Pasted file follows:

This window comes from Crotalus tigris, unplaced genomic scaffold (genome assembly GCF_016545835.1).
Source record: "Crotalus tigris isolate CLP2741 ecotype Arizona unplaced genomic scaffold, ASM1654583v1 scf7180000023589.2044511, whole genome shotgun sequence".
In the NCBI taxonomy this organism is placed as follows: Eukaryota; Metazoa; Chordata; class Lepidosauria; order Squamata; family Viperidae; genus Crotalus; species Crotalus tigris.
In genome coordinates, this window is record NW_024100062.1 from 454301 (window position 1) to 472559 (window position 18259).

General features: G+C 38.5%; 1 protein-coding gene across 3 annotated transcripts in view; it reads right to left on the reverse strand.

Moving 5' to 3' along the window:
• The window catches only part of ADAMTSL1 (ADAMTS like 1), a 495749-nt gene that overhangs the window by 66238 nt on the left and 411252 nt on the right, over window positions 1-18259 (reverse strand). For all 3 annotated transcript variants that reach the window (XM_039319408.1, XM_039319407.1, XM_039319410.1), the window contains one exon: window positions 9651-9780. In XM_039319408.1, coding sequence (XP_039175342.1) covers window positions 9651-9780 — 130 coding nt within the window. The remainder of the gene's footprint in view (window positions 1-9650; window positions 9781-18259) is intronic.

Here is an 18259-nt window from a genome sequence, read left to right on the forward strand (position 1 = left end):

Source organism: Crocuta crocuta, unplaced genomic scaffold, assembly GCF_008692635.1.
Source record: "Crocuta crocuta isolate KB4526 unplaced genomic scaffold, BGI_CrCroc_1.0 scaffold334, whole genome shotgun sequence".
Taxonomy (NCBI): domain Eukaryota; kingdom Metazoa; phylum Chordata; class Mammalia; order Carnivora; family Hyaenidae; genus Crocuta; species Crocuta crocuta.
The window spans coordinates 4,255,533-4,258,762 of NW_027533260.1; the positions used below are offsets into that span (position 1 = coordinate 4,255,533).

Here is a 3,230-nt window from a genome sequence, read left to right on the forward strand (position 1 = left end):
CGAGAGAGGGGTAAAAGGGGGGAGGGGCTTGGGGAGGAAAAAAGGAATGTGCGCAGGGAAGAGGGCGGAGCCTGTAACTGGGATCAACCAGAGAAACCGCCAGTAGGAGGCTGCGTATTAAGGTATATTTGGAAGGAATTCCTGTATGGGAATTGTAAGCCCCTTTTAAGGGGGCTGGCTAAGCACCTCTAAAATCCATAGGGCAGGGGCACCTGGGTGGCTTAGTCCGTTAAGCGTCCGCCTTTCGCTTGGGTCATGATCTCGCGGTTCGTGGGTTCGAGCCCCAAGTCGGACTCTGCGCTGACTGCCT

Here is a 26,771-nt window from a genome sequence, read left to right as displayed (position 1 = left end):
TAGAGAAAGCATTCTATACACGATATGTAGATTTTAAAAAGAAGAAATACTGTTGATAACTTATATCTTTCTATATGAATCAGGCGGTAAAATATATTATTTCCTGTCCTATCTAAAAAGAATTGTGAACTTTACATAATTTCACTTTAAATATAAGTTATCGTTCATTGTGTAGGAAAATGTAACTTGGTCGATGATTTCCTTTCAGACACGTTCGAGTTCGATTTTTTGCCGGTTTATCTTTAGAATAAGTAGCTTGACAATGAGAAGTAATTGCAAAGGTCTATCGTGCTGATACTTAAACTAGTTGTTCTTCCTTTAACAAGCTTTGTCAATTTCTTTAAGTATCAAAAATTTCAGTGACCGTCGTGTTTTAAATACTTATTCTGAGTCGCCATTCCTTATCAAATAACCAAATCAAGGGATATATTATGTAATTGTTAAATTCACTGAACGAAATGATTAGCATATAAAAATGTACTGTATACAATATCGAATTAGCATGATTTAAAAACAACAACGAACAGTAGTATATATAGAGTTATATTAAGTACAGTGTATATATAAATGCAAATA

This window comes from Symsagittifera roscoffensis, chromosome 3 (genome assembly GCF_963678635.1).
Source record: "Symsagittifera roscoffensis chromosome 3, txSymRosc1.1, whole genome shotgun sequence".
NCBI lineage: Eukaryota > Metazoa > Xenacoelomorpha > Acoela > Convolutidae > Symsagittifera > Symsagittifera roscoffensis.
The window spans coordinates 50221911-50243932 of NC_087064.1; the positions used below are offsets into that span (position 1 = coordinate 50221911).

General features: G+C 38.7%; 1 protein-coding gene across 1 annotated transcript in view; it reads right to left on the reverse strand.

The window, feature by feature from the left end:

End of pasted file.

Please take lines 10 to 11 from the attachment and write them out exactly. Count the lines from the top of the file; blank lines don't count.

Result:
Source record: "Crocuta crocuta isolate KB4526 unplaced genomic scaffold, BGI_CrCroc_1.0 scaffold334, whole genome shotgun sequence".
Taxonomy (NCBI): domain Eukaryota; kingdom Metazoa; phylum Chordata; class Mammalia; order Carnivora; family Hyaenidae; genus Crocuta; species Crocuta crocuta.